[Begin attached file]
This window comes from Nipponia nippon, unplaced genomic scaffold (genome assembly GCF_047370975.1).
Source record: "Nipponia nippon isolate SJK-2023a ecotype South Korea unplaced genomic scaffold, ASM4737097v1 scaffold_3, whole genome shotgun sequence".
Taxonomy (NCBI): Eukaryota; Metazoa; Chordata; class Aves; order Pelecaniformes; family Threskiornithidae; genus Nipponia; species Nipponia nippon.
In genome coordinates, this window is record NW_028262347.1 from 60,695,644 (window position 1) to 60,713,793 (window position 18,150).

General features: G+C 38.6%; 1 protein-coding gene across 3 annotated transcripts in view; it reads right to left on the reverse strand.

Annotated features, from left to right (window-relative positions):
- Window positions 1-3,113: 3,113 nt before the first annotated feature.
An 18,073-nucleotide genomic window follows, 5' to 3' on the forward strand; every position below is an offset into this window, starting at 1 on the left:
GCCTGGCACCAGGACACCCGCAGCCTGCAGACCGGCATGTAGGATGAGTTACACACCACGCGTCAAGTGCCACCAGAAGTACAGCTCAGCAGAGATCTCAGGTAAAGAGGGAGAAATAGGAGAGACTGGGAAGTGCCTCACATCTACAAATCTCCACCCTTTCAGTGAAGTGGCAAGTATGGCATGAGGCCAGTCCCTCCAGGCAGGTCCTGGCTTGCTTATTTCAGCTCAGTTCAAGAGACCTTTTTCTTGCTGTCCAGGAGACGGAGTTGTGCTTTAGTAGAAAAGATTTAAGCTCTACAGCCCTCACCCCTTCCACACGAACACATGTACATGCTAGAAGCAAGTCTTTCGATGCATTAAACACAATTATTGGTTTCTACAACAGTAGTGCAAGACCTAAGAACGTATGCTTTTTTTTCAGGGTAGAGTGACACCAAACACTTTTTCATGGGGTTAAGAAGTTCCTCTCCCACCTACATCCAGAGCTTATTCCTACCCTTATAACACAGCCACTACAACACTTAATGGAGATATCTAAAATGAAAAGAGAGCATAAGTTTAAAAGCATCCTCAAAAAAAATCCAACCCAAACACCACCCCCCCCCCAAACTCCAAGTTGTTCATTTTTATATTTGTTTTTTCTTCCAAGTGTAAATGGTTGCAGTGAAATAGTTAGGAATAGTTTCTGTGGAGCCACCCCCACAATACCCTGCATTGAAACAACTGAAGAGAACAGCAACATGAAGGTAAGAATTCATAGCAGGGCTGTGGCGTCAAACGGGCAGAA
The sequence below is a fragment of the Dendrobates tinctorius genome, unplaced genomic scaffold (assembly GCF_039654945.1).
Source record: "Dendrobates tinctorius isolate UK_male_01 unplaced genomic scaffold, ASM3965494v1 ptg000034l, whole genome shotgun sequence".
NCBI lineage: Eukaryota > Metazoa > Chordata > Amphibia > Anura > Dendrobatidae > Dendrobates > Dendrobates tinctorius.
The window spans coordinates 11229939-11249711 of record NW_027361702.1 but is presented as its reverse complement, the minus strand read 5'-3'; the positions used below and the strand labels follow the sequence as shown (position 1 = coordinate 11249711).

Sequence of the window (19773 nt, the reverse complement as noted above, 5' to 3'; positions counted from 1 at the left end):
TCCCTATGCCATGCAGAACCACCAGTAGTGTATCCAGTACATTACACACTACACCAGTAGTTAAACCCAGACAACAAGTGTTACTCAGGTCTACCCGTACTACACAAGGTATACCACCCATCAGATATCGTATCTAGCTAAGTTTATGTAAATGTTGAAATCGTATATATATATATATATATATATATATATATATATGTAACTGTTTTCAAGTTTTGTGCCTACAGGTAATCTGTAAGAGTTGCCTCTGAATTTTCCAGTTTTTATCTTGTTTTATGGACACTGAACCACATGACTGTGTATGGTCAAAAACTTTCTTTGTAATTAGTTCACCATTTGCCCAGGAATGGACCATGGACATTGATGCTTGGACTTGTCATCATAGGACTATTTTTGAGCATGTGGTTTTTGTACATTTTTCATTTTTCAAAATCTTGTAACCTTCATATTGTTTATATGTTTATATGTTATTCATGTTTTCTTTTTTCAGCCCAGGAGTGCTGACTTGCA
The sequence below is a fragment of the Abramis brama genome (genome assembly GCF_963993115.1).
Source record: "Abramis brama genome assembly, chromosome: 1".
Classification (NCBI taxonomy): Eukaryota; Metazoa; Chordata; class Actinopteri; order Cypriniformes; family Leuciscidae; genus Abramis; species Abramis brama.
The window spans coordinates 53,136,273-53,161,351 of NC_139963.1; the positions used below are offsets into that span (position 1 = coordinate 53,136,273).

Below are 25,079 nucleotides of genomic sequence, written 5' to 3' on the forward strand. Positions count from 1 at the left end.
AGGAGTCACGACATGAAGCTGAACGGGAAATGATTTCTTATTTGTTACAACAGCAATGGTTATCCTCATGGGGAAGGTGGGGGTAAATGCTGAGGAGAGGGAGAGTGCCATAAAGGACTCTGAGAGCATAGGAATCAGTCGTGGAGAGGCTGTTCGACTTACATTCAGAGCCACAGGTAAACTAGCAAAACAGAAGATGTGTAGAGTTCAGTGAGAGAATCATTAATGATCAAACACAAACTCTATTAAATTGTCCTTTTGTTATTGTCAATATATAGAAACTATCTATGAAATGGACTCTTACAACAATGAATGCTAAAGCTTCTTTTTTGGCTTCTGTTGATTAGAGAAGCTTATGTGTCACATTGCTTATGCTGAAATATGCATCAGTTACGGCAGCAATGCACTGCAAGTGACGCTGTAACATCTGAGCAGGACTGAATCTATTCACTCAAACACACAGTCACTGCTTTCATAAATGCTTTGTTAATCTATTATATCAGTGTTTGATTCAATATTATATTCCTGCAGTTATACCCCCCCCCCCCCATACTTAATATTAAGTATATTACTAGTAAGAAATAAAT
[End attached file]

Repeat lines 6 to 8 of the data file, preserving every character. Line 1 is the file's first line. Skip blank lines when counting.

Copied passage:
Annotated features, from left to right (window-relative positions):
- Window positions 1-3,113: 3,113 nt before the first annotated feature.
An 18,073-nucleotide genomic window follows, 5' to 3' on the forward strand; every position below is an offset into this window, starting at 1 on the left: